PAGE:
“I’ve reduced my grading and yet the quality of the course hasn’t suffered,” Shiela Reaves declared.
Aw, we’re blushing.
Those are high marks for a (free) app that makes it possible for a professor to give students immediate feedback, while eliminating the need for a computer lab.
Shiela used Siftr for the Life Sciences Communication course she taught at the UW-Madison last semester.
Siftr is a free, fun tool that helps people do field research. (See one of the many Siftrs she made here.)
Shiela’s course taught students the neuroscience behind visual communications while helping them improve their photography skills. “We use neuroscience to explain what attracts visual attention so we can work with the visual brain and not against it,” Shiela explained.
When she first heard about Siftr from Margene, she envisioned using a Siftr for the different methods in visual communication she would cover in her course. She set up a Siftr for Faces so her students could learn how to go from a snapshot to a portrait. “Create a portrait or capture a candid that reveals a person and mood. Work composition, great light, motion, pattern, and spontaneity. Relax and be playful.”
She created a Siftr for color and light. “Become a giant eyeball and watch light, highlights, shadows, reflections, and color. Notice neutral or darker backgrounds that add contrast.”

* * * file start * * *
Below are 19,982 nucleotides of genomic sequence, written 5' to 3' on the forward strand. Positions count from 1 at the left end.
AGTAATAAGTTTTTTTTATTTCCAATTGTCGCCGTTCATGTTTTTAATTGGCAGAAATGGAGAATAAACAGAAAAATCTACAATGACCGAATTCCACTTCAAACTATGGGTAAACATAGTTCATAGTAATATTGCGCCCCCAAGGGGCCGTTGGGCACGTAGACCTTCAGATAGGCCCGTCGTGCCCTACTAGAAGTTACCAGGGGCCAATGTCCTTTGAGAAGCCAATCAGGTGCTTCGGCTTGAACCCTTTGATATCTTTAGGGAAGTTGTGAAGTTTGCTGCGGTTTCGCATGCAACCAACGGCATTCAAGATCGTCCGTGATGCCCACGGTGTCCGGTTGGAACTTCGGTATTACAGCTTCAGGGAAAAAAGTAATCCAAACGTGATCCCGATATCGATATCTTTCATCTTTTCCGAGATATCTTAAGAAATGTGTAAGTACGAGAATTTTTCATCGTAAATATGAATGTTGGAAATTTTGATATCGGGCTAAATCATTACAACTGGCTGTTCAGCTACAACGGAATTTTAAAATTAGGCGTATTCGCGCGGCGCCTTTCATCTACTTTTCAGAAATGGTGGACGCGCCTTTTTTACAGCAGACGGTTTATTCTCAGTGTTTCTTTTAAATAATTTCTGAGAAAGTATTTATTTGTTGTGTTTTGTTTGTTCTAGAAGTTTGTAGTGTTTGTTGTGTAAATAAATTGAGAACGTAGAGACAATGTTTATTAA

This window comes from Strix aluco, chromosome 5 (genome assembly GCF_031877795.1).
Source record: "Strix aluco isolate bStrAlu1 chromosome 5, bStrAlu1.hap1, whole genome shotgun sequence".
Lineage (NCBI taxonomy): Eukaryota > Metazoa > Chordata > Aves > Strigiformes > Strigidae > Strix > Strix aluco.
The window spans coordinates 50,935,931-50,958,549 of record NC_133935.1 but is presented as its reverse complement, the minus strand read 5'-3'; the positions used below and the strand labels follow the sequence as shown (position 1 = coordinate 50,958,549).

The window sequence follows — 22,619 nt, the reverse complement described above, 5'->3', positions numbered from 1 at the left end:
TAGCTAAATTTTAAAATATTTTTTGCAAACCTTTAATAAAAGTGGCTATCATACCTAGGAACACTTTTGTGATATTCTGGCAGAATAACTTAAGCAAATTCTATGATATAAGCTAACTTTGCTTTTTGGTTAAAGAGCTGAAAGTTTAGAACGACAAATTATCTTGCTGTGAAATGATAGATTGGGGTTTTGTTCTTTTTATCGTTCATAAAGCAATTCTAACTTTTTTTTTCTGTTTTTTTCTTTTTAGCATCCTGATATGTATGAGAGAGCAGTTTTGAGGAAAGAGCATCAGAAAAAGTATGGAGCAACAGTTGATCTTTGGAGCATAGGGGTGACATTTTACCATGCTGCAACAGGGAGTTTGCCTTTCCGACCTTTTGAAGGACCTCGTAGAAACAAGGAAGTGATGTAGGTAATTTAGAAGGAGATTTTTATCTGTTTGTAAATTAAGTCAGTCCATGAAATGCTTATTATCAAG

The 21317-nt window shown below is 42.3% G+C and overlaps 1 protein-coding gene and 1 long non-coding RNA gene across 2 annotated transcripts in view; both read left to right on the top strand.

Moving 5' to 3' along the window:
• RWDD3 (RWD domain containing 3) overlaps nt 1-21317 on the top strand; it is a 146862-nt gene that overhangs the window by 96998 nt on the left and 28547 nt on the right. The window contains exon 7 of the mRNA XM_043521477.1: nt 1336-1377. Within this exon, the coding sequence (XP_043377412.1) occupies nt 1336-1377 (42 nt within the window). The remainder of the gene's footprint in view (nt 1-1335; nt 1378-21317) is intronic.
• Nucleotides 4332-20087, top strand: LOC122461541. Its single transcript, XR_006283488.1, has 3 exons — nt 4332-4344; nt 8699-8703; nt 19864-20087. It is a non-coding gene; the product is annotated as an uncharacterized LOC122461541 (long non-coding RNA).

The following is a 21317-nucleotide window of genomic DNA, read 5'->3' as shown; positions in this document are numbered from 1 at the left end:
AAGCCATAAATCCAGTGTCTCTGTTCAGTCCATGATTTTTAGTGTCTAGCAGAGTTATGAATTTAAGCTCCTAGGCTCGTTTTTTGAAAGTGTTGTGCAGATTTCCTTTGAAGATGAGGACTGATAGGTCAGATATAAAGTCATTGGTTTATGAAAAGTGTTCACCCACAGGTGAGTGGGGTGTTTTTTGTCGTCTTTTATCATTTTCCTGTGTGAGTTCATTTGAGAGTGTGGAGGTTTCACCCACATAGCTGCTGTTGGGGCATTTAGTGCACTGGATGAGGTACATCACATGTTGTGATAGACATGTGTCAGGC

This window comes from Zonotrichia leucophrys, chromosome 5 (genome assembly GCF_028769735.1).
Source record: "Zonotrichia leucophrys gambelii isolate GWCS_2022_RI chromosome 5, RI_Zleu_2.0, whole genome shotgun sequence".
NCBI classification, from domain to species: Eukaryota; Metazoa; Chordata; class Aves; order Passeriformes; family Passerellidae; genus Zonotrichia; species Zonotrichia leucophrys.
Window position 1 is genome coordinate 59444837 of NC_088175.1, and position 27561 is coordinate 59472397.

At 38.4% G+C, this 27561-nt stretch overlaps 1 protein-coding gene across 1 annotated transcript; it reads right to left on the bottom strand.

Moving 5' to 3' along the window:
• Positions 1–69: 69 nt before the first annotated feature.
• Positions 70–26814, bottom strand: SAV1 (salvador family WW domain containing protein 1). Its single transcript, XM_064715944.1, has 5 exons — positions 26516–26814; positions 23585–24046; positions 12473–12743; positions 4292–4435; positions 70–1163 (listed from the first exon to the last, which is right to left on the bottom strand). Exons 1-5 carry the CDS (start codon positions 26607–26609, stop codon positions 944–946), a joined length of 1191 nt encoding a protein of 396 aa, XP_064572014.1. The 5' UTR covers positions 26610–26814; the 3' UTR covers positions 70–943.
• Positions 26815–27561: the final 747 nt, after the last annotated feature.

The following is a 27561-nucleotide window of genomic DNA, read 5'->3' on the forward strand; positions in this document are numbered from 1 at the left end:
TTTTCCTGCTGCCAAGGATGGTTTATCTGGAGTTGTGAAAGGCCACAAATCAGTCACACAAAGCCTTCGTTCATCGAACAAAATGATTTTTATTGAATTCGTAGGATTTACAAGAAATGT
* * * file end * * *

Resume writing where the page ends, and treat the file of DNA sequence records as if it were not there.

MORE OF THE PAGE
As students uploaded photos to each Siftr, she commented on photos that captured the heart of the assignment and showed promise for the students’ final portfolio. “As soon as I saw Bill’s photo, which he uploaded near Milwaukee, I knew this was a cool technology,” she said. “Seeing the photo in real-time was amazing.”
“As the students upload to Siftr, I can comment about what’s good about their photo,” she said. “It saved me so much time. I could make immediate and personal comments.”
This kind of informal commentary in Siftr created a safe place for students to take chances and work outside their comfort zones. On the students’ best photos, she often left comments like, “portfolio-worthy photo!” to encourage the students throughout the semester.
Siftr also allowed the students to be inspired by the kinds of photos their classmates were taking because everyone could see what each other posts to the Siftr.
As part of the course, Shiela asked students to give class presentations about individual Siftrs. “Could you talk about this Siftr for composition?” she would ask the student. The student would then choose the top three photos for that Siftr assignment and present them in class.
“Students became articulate about what was good about different images. Siftr made it easy for them to critique photos,” Shiela said.
“I’ve taught this course in a computer lab, using Photoshop. It was hard for everyone to see the same images at once. It was very clunky. But Siftr could be used in any classroom. You’re using technology, but you don’t have to have computers. It’s great!”
Shiela looks forward to using Siftr again, maybe even in a writing class. “I learned Siftr on the job, but I easily got into the swing of things. It’s so easy.”